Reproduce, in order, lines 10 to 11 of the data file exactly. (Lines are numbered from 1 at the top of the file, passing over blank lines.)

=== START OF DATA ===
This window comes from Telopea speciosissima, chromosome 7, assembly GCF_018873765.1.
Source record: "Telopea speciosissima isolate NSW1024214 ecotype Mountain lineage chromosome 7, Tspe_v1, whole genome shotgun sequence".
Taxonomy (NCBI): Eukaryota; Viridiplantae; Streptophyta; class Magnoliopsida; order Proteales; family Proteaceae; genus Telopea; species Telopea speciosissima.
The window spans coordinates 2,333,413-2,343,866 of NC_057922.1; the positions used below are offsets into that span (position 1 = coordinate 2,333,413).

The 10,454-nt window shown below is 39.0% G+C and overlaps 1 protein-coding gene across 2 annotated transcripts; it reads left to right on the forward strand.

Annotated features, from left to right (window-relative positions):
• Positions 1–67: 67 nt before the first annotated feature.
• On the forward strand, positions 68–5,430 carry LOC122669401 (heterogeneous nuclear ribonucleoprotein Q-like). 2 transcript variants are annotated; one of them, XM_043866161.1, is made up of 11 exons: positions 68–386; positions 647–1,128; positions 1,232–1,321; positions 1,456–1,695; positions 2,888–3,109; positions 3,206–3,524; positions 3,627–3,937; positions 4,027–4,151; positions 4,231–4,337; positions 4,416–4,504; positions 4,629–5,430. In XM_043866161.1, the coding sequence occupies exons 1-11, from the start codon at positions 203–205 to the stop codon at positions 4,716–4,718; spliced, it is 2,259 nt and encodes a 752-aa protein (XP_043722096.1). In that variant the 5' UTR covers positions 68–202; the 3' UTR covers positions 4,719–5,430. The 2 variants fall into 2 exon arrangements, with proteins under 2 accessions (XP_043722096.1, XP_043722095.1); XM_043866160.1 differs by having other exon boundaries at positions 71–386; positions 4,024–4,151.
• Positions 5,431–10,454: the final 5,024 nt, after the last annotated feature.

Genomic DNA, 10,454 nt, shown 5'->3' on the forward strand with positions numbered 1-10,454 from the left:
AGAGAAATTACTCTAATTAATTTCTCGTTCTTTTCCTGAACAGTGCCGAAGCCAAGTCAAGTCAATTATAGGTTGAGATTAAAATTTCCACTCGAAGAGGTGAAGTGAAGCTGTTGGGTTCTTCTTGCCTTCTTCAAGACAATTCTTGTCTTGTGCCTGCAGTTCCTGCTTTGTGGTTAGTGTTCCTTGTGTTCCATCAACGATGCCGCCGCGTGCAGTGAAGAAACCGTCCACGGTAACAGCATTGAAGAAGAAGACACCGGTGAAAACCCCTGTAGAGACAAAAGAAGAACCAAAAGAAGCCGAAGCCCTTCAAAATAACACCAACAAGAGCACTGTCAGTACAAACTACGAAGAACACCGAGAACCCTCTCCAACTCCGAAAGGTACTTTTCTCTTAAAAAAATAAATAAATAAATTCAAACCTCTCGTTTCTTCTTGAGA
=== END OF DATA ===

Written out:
Genomic DNA, 10,454 nt, shown 5'->3' on the forward strand with positions numbered 1-10,454 from the left:
AGAGAAATTACTCTAATTAATTTCTCGTTCTTTTCCTGAACAGTGCCGAAGCCAAGTCAAGTCAATTATAGGTTGAGATTAAAATTTCCACTCGAAGAGGTGAAGTGAAGCTGTTGGGTTCTTCTTGCCTTCTTCAAGACAATTCTTGTCTTGTGCCTGCAGTTCCTGCTTTGTGGTTAGTGTTCCTTGTGTTCCATCAACGATGCCGCCGCGTGCAGTGAAGAAACCGTCCACGGTAACAGCATTGAAGAAGAAGACACCGGTGAAAACCCCTGTAGAGACAAAAGAAGAACCAAAAGAAGCCGAAGCCCTTCAAAATAACACCAACAAGAGCACTGTCAGTACAAACTACGAAGAACACCGAGAACCCTCTCCAACTCCGAAAGGTACTTTTCTCTTAAAAAAATAAATAAATAAATTCAAACCTCTCGTTTCTTCTTGAGA